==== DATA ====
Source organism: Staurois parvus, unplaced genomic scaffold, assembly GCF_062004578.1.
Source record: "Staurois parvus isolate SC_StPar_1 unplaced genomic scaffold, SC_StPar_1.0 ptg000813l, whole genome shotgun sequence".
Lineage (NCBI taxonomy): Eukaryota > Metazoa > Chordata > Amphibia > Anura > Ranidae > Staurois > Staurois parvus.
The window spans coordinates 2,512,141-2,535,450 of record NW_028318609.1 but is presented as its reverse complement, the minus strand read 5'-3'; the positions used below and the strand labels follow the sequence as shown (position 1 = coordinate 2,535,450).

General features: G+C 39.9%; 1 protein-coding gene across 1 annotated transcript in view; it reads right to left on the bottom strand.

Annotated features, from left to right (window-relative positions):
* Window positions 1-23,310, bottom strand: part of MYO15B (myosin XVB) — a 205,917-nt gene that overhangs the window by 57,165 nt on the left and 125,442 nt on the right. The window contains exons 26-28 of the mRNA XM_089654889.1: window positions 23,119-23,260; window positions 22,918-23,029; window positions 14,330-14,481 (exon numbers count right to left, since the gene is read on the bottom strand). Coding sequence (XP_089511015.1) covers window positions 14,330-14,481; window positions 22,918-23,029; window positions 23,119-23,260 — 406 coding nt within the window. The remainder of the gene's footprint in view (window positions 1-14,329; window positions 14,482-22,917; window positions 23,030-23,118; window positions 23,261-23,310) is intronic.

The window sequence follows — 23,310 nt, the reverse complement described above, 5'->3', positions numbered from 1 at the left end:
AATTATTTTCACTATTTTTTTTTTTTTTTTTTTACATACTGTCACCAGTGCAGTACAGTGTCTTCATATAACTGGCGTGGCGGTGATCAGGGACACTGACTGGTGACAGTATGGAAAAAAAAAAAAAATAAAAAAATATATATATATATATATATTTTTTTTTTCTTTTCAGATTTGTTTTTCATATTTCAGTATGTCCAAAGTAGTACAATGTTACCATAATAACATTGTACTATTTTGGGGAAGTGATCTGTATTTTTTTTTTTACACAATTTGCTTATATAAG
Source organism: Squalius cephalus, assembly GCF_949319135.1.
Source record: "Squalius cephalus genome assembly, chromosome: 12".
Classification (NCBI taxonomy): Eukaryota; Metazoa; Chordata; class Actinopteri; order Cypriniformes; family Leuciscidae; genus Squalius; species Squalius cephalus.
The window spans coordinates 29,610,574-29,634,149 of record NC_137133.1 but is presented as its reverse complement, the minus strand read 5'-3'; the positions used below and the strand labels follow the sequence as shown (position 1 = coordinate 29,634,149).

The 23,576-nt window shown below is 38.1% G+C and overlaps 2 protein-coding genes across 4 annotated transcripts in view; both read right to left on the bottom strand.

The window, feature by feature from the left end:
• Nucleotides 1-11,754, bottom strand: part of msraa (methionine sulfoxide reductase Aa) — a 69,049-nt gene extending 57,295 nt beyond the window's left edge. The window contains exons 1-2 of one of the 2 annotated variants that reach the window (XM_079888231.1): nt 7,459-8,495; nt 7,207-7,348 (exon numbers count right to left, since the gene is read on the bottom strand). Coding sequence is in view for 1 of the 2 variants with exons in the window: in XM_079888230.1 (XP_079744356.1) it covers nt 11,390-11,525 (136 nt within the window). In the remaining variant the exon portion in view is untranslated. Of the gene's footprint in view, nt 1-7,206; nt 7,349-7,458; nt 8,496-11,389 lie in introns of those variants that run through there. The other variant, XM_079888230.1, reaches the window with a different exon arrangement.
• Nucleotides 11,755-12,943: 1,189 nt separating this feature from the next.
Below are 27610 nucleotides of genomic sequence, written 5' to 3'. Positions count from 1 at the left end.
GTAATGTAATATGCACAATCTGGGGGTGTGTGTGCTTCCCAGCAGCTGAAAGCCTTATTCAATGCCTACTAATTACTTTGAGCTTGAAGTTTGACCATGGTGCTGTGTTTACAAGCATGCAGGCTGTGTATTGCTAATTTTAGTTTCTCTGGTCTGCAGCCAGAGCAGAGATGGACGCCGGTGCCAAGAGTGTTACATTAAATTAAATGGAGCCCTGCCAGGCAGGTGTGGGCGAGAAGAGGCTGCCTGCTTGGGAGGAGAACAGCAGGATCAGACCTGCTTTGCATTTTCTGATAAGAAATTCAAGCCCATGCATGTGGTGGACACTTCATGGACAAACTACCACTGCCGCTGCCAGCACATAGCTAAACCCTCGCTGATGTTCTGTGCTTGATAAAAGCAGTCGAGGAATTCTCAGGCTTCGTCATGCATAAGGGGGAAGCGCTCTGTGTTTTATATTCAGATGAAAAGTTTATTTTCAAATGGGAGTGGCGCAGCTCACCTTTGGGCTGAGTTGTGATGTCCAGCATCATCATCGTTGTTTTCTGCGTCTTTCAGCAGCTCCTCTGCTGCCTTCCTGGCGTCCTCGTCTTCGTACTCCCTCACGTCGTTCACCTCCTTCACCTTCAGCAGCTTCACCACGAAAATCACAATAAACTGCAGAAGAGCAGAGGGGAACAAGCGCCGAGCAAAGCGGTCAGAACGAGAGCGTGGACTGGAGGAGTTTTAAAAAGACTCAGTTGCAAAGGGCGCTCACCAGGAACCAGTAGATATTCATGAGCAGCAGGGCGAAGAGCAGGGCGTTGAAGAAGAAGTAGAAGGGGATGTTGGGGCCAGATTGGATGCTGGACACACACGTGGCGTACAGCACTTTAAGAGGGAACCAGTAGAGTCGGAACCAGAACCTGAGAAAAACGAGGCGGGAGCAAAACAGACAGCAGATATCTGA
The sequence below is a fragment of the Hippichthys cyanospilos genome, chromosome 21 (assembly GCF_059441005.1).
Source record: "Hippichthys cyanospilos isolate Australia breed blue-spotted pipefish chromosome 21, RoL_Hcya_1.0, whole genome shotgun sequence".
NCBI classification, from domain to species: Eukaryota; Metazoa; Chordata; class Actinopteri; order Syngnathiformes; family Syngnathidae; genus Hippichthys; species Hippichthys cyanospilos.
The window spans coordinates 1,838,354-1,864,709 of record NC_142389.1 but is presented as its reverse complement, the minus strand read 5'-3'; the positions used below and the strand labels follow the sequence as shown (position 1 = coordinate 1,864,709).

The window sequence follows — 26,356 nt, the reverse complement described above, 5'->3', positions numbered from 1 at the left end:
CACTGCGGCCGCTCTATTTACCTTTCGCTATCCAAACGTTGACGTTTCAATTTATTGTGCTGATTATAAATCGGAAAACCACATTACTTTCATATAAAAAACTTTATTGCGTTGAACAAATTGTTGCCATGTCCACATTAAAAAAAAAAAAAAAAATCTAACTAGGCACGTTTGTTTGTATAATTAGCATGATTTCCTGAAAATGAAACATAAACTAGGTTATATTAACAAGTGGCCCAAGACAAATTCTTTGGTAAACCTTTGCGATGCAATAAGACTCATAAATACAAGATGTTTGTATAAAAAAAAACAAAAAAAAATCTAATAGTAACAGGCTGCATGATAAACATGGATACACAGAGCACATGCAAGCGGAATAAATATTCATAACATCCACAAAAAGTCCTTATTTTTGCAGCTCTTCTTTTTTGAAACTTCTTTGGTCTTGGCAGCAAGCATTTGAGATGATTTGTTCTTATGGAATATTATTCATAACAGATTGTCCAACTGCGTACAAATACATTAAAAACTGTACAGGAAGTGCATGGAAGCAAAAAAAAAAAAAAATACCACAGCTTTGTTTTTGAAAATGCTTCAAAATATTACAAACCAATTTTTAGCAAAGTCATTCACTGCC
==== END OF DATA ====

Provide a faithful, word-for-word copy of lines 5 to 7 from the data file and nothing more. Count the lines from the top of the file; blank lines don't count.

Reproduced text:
General features: G+C 39.9%; 1 protein-coding gene across 1 annotated transcript in view; it reads right to left on the bottom strand.

Annotated features, from left to right (window-relative positions):
* Window positions 1-23,310, bottom strand: part of MYO15B (myosin XVB) — a 205,917-nt gene that overhangs the window by 57,165 nt on the left and 125,442 nt on the right. The window contains exons 26-28 of the mRNA XM_089654889.1: window positions 23,119-23,260; window positions 22,918-23,029; window positions 14,330-14,481 (exon numbers count right to left, since the gene is read on the bottom strand). Coding sequence (XP_089511015.1) covers window positions 14,330-14,481; window positions 22,918-23,029; window positions 23,119-23,260 — 406 coding nt within the window. The remainder of the gene's footprint in view (window positions 1-14,329; window positions 14,482-22,917; window positions 23,030-23,118; window positions 23,261-23,310) is intronic.